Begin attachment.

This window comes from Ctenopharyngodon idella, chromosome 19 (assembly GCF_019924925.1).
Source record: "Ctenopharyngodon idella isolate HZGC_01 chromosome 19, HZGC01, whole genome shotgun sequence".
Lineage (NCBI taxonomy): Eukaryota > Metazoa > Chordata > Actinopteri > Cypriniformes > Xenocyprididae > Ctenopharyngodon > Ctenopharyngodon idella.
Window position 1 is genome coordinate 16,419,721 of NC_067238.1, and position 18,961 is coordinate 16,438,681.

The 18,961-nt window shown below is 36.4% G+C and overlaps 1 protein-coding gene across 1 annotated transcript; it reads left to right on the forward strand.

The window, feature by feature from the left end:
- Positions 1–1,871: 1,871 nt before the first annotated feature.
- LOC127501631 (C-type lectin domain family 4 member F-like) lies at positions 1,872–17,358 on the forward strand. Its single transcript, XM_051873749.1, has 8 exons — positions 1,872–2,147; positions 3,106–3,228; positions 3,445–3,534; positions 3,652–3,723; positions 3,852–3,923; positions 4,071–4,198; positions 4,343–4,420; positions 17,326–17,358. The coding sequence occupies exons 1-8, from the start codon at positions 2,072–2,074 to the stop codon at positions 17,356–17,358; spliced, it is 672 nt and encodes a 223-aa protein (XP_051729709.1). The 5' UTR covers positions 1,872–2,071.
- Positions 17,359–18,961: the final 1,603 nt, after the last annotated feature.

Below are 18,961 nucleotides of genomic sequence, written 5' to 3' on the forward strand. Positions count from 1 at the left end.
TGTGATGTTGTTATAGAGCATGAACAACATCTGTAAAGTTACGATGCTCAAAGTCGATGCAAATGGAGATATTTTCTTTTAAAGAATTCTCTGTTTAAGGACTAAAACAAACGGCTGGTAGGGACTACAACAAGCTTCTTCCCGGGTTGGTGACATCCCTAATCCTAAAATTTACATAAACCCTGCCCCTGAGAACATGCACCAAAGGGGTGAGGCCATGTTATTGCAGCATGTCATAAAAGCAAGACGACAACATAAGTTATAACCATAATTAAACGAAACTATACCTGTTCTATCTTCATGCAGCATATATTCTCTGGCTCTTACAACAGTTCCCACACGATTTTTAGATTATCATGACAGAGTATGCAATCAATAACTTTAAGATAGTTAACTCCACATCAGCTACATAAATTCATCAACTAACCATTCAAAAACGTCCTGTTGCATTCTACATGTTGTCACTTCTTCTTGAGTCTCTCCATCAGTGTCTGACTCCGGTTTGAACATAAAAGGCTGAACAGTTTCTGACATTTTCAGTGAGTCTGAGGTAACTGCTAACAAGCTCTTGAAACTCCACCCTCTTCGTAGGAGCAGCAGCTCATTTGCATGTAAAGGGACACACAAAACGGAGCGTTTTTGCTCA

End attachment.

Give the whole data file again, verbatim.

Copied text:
This window comes from Ctenopharyngodon idella, chromosome 19 (assembly GCF_019924925.1).
Source record: "Ctenopharyngodon idella isolate HZGC_01 chromosome 19, HZGC01, whole genome shotgun sequence".
Lineage (NCBI taxonomy): Eukaryota > Metazoa > Chordata > Actinopteri > Cypriniformes > Xenocyprididae > Ctenopharyngodon > Ctenopharyngodon idella.
Window position 1 is genome coordinate 16,419,721 of NC_067238.1, and position 18,961 is coordinate 16,438,681.

The 18,961-nt window shown below is 36.4% G+C and overlaps 1 protein-coding gene across 1 annotated transcript; it reads left to right on the forward strand.

The window, feature by feature from the left end:
- Positions 1–1,871: 1,871 nt before the first annotated feature.
- LOC127501631 (C-type lectin domain family 4 member F-like) lies at positions 1,872–17,358 on the forward strand. Its single transcript, XM_051873749.1, has 8 exons — positions 1,872–2,147; positions 3,106–3,228; positions 3,445–3,534; positions 3,652–3,723; positions 3,852–3,923; positions 4,071–4,198; positions 4,343–4,420; positions 17,326–17,358. The coding sequence occupies exons 1-8, from the start codon at positions 2,072–2,074 to the stop codon at positions 17,356–17,358; spliced, it is 672 nt and encodes a 223-aa protein (XP_051729709.1). The 5' UTR covers positions 1,872–2,071.
- Positions 17,359–18,961: the final 1,603 nt, after the last annotated feature.

Below are 18,961 nucleotides of genomic sequence, written 5' to 3' on the forward strand. Positions count from 1 at the left end.
TGTGATGTTGTTATAGAGCATGAACAACATCTGTAAAGTTACGATGCTCAAAGTCGATGCAAATGGAGATATTTTCTTTTAAAGAATTCTCTGTTTAAGGACTAAAACAAACGGCTGGTAGGGACTACAACAAGCTTCTTCCCGGGTTGGTGACATCCCTAATCCTAAAATTTACATAAACCCTGCCCCTGAGAACATGCACCAAAGGGGTGAGGCCATGTTATTGCAGCATGTCATAAAAGCAAGACGACAACATAAGTTATAACCATAATTAAACGAAACTATACCTGTTCTATCTTCATGCAGCATATATTCTCTGGCTCTTACAACAGTTCCCACACGATTTTTAGATTATCATGACAGAGTATGCAATCAATAACTTTAAGATAGTTAACTCCACATCAGCTACATAAATTCATCAACTAACCATTCAAAAACGTCCTGTTGCATTCTACATGTTGTCACTTCTTCTTGAGTCTCTCCATCAGTGTCTGACTCCGGTTTGAACATAAAAGGCTGAACAGTTTCTGACATTTTCAGTGAGTCTGAGGTAACTGCTAACAAGCTCTTGAAACTCCACCCTCTTCGTAGGAGCAGCAGCTCATTTGCATGTAAAGGGACACACAAAACGGAGCGTTTTTGCTCA